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Feasibility and challenges of inpatient psychotherapy for psychosis: lessons learned from a veterans health administration pilot randomized controlled trial
BMC Research Notes volume 9, Article number: 376 (2016)
In large health care systems, decision regarding broad implementation of psychotherapies for inpatients with psychosis require substantial evidence regarding effectiveness and feasibility for implementation. It is important to recognize challenges in conducting research to inform such decisions, including difficulties in obtaining consent from and engaging inpatients with psychosis in research. We set out to conduct a feasibility and effectiveness Hybrid Type I pilot randomized controlled trial of acceptance and commitment therapy (ACT) and a semi-formative evaluation of barriers and facilitators to implementation.
We developed a training protocol and refined an ACT treatment manual for inpatient treatment of psychosis for use at the Veterans Health Administration. While our findings on feasibility were mixed, we obtained supportive evidence of the acceptability and safety of ACT. Identified strengths of ACT included a focus on achievement of valued goals rather than symptoms. Weaknesses included that symptoms may limit patient’s understanding of ACT. Facilitators included building trust and multi-stage informed consent processes. Barriers included restrictive eligibility criteria, rigid use of a manualized protocol, and individual therapy format. Conclusions are limited by our randomization of only 18 patient participants (with nine completing all aspects of the study) out of 80 planned.
Future studies should include (1) multi-stage informed consent processes to build trust and alleviate patient fears, (2) relaxation of restrictions associated with obtaining efficacy/effectiveness data, and (3) use of Hybrid Type II and III designs.
Psychotic disorders, which include schizophrenia, schizoaffective disorder, and bipolar disorder with psychosis, are complex and often chronic conditions. Health systems seek to deliver ongoing outpatient care to help patients maintain function and symptom stability. However, this is difficult due to periodic exacerbations , low tolerance of normative stressors , and disengagement from mental health treatment . Indeed, patients with psychotic disorders receive substantial and costly inpatient treatment [4, 13]. To help patients achieve stability and return to the community, recommended inpatient treatments include a mix of medication, psychotherapy, and engagement with other patients and staff . Unfortunately, patients with psychosis are often readmitted to inpatient units, suggesting the need for recovery-focused inpatient treatment approaches that contribute to lasting gains.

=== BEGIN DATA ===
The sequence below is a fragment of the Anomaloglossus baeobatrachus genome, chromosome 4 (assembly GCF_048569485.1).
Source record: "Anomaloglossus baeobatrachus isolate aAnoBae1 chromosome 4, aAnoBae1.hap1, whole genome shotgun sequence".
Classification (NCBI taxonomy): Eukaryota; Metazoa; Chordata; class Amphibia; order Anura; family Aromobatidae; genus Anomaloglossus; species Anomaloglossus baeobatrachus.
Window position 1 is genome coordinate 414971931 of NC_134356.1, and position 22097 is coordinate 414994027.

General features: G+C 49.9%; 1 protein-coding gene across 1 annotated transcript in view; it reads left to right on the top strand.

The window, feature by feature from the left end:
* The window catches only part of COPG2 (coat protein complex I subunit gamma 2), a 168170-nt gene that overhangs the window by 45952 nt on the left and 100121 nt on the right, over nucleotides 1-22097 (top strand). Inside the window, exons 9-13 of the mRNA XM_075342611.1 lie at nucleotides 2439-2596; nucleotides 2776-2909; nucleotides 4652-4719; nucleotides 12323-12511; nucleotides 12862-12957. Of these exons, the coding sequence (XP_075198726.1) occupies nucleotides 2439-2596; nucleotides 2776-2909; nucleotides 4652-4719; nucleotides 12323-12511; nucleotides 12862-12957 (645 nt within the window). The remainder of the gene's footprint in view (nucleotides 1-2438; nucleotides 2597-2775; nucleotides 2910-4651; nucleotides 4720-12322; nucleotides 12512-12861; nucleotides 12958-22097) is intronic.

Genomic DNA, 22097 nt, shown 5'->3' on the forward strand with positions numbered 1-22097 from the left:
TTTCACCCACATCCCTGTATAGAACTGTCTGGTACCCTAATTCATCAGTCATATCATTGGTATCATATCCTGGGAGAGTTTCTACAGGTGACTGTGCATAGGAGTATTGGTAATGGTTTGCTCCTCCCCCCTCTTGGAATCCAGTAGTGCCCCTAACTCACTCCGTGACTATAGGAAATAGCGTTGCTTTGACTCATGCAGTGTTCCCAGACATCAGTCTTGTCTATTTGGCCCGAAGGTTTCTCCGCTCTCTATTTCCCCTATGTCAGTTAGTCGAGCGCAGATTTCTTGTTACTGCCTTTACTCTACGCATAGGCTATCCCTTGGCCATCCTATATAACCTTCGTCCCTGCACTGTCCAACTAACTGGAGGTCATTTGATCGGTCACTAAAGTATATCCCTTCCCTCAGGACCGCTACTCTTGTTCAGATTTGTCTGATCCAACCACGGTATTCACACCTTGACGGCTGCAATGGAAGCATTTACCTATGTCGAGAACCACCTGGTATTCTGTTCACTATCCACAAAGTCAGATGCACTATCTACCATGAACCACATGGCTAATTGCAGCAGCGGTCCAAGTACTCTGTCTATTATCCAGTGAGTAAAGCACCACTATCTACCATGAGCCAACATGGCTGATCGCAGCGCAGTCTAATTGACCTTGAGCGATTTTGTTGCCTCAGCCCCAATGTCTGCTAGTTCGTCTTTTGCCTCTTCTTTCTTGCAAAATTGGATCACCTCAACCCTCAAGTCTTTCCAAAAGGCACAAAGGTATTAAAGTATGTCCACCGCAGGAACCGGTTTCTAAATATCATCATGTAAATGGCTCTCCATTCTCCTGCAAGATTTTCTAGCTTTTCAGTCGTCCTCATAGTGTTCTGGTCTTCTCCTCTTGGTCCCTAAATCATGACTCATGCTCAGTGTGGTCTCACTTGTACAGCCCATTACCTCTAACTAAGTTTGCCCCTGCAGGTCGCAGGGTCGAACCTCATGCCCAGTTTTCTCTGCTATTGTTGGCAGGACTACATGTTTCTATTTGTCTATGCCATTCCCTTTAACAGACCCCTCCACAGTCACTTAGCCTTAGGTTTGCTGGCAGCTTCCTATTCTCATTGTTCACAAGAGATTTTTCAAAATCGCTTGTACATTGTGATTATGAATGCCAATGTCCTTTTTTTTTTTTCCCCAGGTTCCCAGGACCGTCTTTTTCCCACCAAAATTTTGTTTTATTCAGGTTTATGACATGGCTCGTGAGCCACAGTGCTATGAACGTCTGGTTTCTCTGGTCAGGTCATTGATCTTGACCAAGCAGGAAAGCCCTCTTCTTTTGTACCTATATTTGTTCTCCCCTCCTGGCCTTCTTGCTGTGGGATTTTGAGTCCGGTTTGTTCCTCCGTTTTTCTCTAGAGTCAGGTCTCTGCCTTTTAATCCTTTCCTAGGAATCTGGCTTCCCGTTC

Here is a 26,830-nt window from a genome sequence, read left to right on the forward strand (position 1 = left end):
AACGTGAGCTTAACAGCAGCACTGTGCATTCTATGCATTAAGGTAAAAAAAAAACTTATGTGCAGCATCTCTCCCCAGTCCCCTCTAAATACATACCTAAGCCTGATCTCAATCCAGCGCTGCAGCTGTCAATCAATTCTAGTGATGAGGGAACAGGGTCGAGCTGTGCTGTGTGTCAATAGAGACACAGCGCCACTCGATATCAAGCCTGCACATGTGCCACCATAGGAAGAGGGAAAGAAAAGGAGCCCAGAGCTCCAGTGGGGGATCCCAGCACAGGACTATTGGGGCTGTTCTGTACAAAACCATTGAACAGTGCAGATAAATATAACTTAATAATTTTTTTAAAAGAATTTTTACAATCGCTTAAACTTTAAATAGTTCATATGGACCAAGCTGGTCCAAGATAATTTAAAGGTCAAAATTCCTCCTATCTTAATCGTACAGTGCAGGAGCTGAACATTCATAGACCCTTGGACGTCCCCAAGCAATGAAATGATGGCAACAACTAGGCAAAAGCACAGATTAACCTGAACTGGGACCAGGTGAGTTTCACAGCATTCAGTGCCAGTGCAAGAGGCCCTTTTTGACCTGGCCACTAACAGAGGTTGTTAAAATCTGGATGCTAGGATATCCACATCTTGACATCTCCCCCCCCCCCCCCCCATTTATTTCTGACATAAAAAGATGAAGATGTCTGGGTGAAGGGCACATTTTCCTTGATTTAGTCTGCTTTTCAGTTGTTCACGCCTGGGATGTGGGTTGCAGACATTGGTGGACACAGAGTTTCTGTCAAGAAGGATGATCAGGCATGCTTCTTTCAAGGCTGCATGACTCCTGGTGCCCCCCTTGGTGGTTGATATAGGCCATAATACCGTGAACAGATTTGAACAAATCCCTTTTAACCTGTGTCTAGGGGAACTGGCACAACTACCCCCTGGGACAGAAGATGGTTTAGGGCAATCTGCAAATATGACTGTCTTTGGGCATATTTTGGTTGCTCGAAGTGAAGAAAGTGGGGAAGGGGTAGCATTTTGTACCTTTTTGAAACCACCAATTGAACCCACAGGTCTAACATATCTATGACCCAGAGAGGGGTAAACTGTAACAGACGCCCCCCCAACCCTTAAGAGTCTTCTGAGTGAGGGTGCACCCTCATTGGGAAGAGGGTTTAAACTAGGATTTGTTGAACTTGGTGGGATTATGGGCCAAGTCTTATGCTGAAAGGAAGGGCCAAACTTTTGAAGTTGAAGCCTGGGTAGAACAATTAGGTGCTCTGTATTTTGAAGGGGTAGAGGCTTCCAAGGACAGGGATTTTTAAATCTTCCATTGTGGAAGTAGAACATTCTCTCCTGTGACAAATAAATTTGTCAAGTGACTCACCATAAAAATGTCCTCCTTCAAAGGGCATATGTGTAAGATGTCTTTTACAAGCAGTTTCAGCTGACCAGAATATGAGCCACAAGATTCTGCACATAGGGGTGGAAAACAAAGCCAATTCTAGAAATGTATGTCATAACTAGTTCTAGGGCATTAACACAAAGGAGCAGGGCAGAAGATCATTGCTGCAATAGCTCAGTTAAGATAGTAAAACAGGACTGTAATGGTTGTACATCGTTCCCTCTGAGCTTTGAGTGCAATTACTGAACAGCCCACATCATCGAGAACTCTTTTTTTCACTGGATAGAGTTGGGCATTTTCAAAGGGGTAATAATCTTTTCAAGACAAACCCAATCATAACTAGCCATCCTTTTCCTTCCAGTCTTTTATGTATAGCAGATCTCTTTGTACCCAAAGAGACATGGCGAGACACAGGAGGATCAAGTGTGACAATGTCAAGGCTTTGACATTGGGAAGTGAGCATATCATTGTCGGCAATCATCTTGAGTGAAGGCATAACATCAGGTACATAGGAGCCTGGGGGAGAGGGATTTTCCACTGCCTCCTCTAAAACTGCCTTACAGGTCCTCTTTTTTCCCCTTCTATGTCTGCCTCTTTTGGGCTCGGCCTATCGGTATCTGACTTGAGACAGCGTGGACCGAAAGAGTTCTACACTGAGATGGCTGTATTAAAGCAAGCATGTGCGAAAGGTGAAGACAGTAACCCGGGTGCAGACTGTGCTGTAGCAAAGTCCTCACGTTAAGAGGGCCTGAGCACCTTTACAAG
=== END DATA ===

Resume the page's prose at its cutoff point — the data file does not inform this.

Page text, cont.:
Empirically supported psychotherapies such as acceptance and commitment therapy (ACT) are more recovery-oriented than symptom-focused . ACT utilizes mindfulness and acceptance strategies to increase patients’ abilities to cope with symptoms and dysfunction . Two randomized controlled trials (RCTs) have demonstrated the effectiveness of ACT relative to usual care: Patients receiving ACT demonstrate greater improvements in symptoms and coping, and reduced re-hospitalization rates post-treatment [3, 9].
Broad implementation of treatment for inpatients with psychosis, and specifically of psychotherapies such as ACT, typically requires substantial evidence regarding effectiveness and feasibility of implementation. Such evidence is typically garnered from research studies. This is especially true within large health care systems, such as the Veterans Health Administration (VHA). The two prior RCTs demonstrating the effectiveness of ACT were conducted in non-VHA settings. Yet, unique characteristics (e.g., structure, patients served) of large health care systems, such as the VHA may influence implementation and effectiveness of ACT. Thus, it is important to recognize challenges involved in the process of developing such information. Notably, it is difficult to obtain consent and engage psychiatric inpatients with psychosis in research (e.g., ).
We set out to conduct a feasibility/effectiveness Hybrid Type I study  incorporating a pilot RCT of ACT and a semi-formative evaluation of barriers and facilitators to future implementation of ACT for inpatients diagnosed with psychosis. Thus, we focused on obtaining data regarding feasibility and implementation of ACT with this patient population, and secondarily gaining preliminary information regarding ACT’s effectiveness (reported at ClinicalTrials.gov: NCT01981356). Our focus was consistent with the stage model by the National Institutes of Health  and with critiques of the stage model that emphasize expediency early in the treatment development process .